TRENTON, NJ – Embattled Paterson City Councilmen Michael Jackson and Alex Mendez have been indicted by a state grand jury on charges of election fraud and other offenses related to the May 12, 2020 special election in the City of Paterson, Attorney General Gurbir S. Grewal announced Wednesday.

Both officials were initially charged by complaint, along with Shelim Khalique, 52, of Wayne and Abu Razyen, 23, of Prospect Park. The original charges filed by complaint against Khalique and Razyen remain pending. All four men are charged with criminal conduct involving mail-in ballots during the election.

Jackson and Mendez were charged by the state grand jury in separate indictments, Jackson on Feb. 17 and Mendez on Feb. 24.  They are charged with the following crimes:

  • Election Fraud

  • Fraud in Casting Mail-In Vote 

  • Unauthorized Possession of Ballots

  • Tampering With Public Records or Information

  • Falsifying or Tampering with Records 

Mendez is also charged with False Registration or Transfer and Attempted False Registration or Transfer.

“These indictments are an important step in our prosecution of these two sitting city councilmen on charges including second-degree election fraud,” said Attorney General Grewal. “As we have seen all too clearly in recent months, public confidence in our democratic process is critical. If anyone tampers with an election in New Jersey and threatens that process, we will hold them accountable.”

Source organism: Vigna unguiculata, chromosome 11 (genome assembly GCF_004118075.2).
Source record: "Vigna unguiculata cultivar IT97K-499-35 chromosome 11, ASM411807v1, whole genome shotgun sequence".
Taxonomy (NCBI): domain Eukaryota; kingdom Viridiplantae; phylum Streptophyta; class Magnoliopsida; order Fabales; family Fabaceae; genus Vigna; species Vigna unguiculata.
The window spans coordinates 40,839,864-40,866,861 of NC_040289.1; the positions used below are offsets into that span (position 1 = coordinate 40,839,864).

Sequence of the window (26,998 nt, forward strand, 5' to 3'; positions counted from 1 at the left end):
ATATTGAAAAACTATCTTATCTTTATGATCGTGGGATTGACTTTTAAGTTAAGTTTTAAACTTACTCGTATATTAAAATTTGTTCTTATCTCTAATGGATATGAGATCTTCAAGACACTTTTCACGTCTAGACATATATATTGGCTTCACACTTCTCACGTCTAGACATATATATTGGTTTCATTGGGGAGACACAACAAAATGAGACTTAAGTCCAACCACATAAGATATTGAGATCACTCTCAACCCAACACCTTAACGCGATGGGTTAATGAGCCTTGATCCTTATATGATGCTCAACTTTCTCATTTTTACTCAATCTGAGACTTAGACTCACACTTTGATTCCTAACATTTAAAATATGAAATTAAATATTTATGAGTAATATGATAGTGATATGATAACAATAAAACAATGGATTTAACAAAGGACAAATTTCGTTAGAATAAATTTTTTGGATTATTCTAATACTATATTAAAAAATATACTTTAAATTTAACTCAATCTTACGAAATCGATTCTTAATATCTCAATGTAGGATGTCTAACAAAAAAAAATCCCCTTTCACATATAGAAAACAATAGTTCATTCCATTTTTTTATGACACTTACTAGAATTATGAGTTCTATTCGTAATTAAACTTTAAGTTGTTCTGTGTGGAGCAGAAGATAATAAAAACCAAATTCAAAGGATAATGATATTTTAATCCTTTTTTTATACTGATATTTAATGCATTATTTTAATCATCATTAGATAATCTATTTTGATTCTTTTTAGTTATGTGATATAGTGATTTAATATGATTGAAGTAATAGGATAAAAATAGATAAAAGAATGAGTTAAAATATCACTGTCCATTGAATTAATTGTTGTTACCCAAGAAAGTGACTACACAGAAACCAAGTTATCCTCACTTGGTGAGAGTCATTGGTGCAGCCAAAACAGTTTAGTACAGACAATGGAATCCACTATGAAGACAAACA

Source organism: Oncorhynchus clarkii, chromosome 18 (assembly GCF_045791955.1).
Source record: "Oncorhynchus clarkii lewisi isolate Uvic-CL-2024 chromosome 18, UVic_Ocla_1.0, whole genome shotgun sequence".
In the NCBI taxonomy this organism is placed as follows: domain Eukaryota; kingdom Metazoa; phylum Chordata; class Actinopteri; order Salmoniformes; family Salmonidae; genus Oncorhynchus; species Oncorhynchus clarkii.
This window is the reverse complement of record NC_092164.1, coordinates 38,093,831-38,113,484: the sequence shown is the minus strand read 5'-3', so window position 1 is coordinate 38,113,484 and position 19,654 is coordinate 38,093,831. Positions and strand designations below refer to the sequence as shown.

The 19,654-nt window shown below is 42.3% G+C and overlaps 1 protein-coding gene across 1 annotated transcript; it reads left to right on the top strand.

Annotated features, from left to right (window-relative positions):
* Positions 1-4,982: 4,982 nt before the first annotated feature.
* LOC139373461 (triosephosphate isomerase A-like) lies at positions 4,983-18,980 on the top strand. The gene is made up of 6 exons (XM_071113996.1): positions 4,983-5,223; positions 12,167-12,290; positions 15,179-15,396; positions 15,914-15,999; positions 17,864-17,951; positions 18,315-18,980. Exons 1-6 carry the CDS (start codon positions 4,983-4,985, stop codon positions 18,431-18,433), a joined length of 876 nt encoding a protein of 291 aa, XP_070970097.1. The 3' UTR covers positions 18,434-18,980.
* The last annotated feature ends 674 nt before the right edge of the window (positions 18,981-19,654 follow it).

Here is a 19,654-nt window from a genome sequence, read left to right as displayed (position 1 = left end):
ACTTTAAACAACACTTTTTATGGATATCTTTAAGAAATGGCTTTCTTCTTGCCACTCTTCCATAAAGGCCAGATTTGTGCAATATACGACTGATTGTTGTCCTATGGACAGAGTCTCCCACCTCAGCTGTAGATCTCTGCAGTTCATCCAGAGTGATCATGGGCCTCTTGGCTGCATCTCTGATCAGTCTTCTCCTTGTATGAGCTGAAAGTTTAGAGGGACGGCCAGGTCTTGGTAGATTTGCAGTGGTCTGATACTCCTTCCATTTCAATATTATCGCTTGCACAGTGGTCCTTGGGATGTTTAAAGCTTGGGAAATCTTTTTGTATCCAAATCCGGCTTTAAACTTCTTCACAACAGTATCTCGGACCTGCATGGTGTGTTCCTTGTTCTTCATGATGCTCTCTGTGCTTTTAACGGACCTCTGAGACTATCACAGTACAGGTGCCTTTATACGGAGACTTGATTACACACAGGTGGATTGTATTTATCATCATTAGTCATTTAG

The investigation by the Attorney General’s Office of Public Integrity & Accountability (OPIA) began when the U.S. Postal Inspection Service alerted the Attorney General’s Office that numerous mail-in ballots were found in a mailbox in Haledon. Hundreds of mail-in ballots were also found in a mailbox in Paterson. Due to the COVID-19 pandemic, all voting in the May 2020 elections in New Jersey was done by mail-in ballots.

“New Jersey’s criminal code includes various indictable offenses related to election fraud and, in particular, fraud involving mail-in ballots,” said OPIA Director Thomas Eicher. “With these indictments, we’re using those laws for their intended purpose— defending free and fair elections by prosecuting those accused of seeking to undermine them.”

Both men face up to 10 years in state prison on the most serious charge.